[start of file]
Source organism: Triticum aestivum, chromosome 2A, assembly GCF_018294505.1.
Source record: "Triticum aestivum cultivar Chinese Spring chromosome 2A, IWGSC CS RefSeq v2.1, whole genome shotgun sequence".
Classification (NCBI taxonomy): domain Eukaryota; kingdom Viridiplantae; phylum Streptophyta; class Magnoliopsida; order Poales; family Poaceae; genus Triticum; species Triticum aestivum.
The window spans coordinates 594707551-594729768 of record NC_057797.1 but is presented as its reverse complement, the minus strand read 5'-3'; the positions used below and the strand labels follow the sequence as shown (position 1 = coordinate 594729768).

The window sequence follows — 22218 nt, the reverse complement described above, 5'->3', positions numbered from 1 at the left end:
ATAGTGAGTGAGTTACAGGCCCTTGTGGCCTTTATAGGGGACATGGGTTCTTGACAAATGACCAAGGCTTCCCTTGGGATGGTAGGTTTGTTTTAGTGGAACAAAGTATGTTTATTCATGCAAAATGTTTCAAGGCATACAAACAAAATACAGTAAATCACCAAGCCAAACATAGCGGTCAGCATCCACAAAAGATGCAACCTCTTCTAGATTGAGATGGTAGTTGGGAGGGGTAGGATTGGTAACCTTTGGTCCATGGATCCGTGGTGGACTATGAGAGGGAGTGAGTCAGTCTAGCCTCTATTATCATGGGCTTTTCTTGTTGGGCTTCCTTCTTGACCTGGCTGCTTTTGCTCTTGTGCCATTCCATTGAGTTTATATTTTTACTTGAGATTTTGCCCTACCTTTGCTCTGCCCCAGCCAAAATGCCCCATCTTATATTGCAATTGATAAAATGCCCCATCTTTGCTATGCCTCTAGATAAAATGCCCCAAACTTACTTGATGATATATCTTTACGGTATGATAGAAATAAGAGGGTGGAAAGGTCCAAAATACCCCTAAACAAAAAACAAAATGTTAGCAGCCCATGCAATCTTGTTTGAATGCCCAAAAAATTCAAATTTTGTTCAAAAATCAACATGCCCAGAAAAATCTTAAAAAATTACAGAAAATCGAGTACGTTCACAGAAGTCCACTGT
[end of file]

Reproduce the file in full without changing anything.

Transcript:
Source organism: Triticum aestivum, chromosome 2A, assembly GCF_018294505.1.
Source record: "Triticum aestivum cultivar Chinese Spring chromosome 2A, IWGSC CS RefSeq v2.1, whole genome shotgun sequence".
Classification (NCBI taxonomy): domain Eukaryota; kingdom Viridiplantae; phylum Streptophyta; class Magnoliopsida; order Poales; family Poaceae; genus Triticum; species Triticum aestivum.
The window spans coordinates 594707551-594729768 of record NC_057797.1 but is presented as its reverse complement, the minus strand read 5'-3'; the positions used below and the strand labels follow the sequence as shown (position 1 = coordinate 594729768).

The window sequence follows — 22218 nt, the reverse complement described above, 5'->3', positions numbered from 1 at the left end:
ATAGTGAGTGAGTTACAGGCCCTTGTGGCCTTTATAGGGGACATGGGTTCTTGACAAATGACCAAGGCTTCCCTTGGGATGGTAGGTTTGTTTTAGTGGAACAAAGTATGTTTATTCATGCAAAATGTTTCAAGGCATACAAACAAAATACAGTAAATCACCAAGCCAAACATAGCGGTCAGCATCCACAAAAGATGCAACCTCTTCTAGATTGAGATGGTAGTTGGGAGGGGTAGGATTGGTAACCTTTGGTCCATGGATCCGTGGTGGACTATGAGAGGGAGTGAGTCAGTCTAGCCTCTATTATCATGGGCTTTTCTTGTTGGGCTTCCTTCTTGACCTGGCTGCTTTTGCTCTTGTGCCATTCCATTGAGTTTATATTTTTACTTGAGATTTTGCCCTACCTTTGCTCTGCCCCAGCCAAAATGCCCCATCTTATATTGCAATTGATAAAATGCCCCATCTTTGCTATGCCTCTAGATAAAATGCCCCAAACTTACTTGATGATATATCTTTACGGTATGATAGAAATAAGAGGGTGGAAAGGTCCAAAATACCCCTAAACAAAAAACAAAATGTTAGCAGCCCATGCAATCTTGTTTGAATGCCCAAAAAATTCAAATTTTGTTCAAAAATCAACATGCCCAGAAAAATCTTAAAAAATTACAGAAAATCGAGTACGTTCACAGAAGTCCACTGT